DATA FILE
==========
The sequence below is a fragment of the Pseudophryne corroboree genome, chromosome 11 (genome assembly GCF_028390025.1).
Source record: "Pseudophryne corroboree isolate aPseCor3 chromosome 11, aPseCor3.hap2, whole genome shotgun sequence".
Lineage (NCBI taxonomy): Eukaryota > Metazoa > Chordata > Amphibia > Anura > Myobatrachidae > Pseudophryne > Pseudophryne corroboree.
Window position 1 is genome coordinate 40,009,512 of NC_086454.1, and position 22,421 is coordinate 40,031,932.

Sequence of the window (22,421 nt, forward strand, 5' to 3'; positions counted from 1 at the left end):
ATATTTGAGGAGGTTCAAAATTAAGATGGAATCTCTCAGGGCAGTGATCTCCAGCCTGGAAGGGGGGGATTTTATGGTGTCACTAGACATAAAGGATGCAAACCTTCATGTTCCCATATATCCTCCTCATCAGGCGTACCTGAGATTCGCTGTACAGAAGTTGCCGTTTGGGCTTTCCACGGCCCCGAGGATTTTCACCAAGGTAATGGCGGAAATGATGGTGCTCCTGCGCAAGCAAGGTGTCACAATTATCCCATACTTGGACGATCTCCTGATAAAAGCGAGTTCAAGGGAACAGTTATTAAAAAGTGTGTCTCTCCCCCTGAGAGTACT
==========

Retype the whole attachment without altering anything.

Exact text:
The sequence below is a fragment of the Pseudophryne corroboree genome, chromosome 11 (genome assembly GCF_028390025.1).
Source record: "Pseudophryne corroboree isolate aPseCor3 chromosome 11, aPseCor3.hap2, whole genome shotgun sequence".
Lineage (NCBI taxonomy): Eukaryota > Metazoa > Chordata > Amphibia > Anura > Myobatrachidae > Pseudophryne > Pseudophryne corroboree.
Window position 1 is genome coordinate 40,009,512 of NC_086454.1, and position 22,421 is coordinate 40,031,932.

Sequence of the window (22,421 nt, forward strand, 5' to 3'; positions counted from 1 at the left end):
ATATTTGAGGAGGTTCAAAATTAAGATGGAATCTCTCAGGGCAGTGATCTCCAGCCTGGAAGGGGGGGATTTTATGGTGTCACTAGACATAAAGGATGCAAACCTTCATGTTCCCATATATCCTCCTCATCAGGCGTACCTGAGATTCGCTGTACAGAAGTTGCCGTTTGGGCTTTCCACGGCCCCGAGGATTTTCACCAAGGTAATGGCGGAAATGATGGTGCTCCTGCGCAAGCAAGGTGTCACAATTATCCCATACTTGGACGATCTCCTGATAAAAGCGAGTTCAAGGGAACAGTTATTAAAAAGTGTGTCTCTCCCCCTGAGAGTACT